A new study has found that collectively pet cats kill 390 million animals per year across Australia.
The research by the Australian Government’s National Environmental Science Program has quantified the impact of Australia’s pet cat population on wildlife at a national scale for the first time.
On average each roaming pet cat kills 40 native reptiles, 38 native birds and 32 native mammals per year.
To complete the national assessment they combined the findings of 66 different studies on pet cats which included GPS tracking studies, analysis of pet cat scats to see what they had been eating, and surveys of pet owners.
The research team headed by Professor Sarah Legge from the University of Queensland had previously studied the national impact of feral cats, but has turned their attention to our suburbs and pets.
“On average each roaming pet cat kills about one quarter of the number of animals that a feral cat kills each year,” said Professor Legge, “but there are more pet cats in Australia than feral cats and they are concentrated in a much smaller area.”
Pet cats occur at very high densities; about one quarter of Australian households have pet cats. In total there are 3.8 million pet cats in Australia.
“Just under a third of these pet cats are kept contained 24 hours per day and are not a threat to wildlife, but 2.7 million pet cats, or 71% of all pet cats, are allowed to roam and when they do, they hunt,” said Legge.
“Many people believe their cats are not hunting because they do not see the prey, but many cats do not bring their prey home. On average pet cats bring home only a small proportion of their prey, about 15% of the animals they kill.”
The researchers found that densities of 40-70 roaming pet cats per square kilometre are common in the suburbs of Australian cities.
Collectively these roaming pets kill 4,400 to 8,100 animals per square kilometre per year in the suburbs. This is 30-50 times more animals killed per square kilometre than by feral cats in the bush.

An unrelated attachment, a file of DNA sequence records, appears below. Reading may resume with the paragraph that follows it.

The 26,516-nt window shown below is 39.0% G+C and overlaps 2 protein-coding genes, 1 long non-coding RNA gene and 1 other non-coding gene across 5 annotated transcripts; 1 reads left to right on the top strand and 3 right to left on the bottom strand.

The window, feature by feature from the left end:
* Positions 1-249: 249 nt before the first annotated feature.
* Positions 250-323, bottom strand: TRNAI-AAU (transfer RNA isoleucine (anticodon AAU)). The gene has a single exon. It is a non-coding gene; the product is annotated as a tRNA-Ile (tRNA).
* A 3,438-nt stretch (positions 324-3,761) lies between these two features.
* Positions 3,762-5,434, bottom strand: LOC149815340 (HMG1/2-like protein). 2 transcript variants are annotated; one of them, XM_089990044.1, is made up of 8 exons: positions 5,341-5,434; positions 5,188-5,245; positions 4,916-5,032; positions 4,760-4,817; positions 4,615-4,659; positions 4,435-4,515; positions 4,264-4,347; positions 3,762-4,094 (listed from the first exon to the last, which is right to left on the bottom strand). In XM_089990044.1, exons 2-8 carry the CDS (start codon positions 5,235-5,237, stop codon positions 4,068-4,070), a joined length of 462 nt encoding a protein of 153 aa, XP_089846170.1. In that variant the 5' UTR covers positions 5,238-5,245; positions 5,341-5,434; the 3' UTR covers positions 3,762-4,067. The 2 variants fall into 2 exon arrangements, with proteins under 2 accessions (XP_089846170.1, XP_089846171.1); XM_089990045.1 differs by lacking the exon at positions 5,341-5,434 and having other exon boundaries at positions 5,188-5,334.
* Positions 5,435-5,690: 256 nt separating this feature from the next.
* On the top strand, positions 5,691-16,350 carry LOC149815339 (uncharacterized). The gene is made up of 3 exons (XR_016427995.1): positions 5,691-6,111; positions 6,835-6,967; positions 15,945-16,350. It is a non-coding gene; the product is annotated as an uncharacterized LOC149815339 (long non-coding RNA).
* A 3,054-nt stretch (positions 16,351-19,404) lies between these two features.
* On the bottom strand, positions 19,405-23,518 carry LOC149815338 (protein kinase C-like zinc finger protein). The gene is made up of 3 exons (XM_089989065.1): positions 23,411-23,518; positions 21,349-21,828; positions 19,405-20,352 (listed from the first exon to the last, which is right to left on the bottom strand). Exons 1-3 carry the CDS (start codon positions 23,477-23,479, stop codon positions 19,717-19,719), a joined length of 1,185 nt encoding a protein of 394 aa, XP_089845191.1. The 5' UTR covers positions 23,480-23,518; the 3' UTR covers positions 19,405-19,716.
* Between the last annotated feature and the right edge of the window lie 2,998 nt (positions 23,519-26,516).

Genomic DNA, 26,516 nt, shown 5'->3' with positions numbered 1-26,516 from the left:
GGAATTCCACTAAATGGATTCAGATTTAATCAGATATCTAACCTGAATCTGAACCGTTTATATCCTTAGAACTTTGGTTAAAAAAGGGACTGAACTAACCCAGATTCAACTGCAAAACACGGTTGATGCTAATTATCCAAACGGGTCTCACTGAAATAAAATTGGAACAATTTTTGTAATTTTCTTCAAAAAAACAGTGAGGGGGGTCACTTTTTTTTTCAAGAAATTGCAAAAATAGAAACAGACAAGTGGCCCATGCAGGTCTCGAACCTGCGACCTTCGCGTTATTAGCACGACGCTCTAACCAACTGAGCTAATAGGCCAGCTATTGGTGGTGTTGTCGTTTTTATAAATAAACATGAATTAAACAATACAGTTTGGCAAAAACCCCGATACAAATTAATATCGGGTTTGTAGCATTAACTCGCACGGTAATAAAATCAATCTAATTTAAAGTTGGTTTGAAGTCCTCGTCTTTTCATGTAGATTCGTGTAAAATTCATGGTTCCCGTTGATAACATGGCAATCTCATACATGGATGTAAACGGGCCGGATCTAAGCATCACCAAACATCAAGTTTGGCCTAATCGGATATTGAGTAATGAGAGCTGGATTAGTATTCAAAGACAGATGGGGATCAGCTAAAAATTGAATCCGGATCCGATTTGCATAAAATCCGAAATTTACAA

“Many native animals only produce a few young each year and cannot sustain this high rate of predation,” said Legge.
“Every cat counts; there are documented cases of even single pet cats driving the decline of a species in their local area, sometimes to the point of local extinction.”
She noted that devices like bells and cat bibs can make hunting harder for cats but are not completely effective and do not prevent cats from disturbing animals.
‘Disturbance’ mean that when cats prowl in an area, wildlife have to spend more time hiding or escaping which stops them feeding, resting or caring for their young.”
“In Mandurah, WA, the disturbance and hunting of just one pet cat and one stray cat caused the total breeding failure of a colony of more than 100 pairs of fairy terns.”
“Much of our community values the wildlife in their gardens and local parks, but these wildlife populations are being consumed by pet cats.”
“The only way to keep wildlife safe is to keep cats contained 24 hours per day.”
Legge said that many people believe their cats are inside when they are actually roaming. Four out of ten of the cats in a study in Adelaide that their owners thought were inside were actually roaming at night.
“As well as impacting wildlife, roaming cats can be injured in cat fights and car accidents and pick up diseases, some of which can be passed on to humans, so keeping your cat indoors is good for your cat, as well as good for wildlife.”
The assessment was carried out by a team of scientists from The University of Queensland, The Australian National University, The University of Sydney, Murdoch University and Charles Darwin University with funding from the Australian Government’s National Environmental Science Program.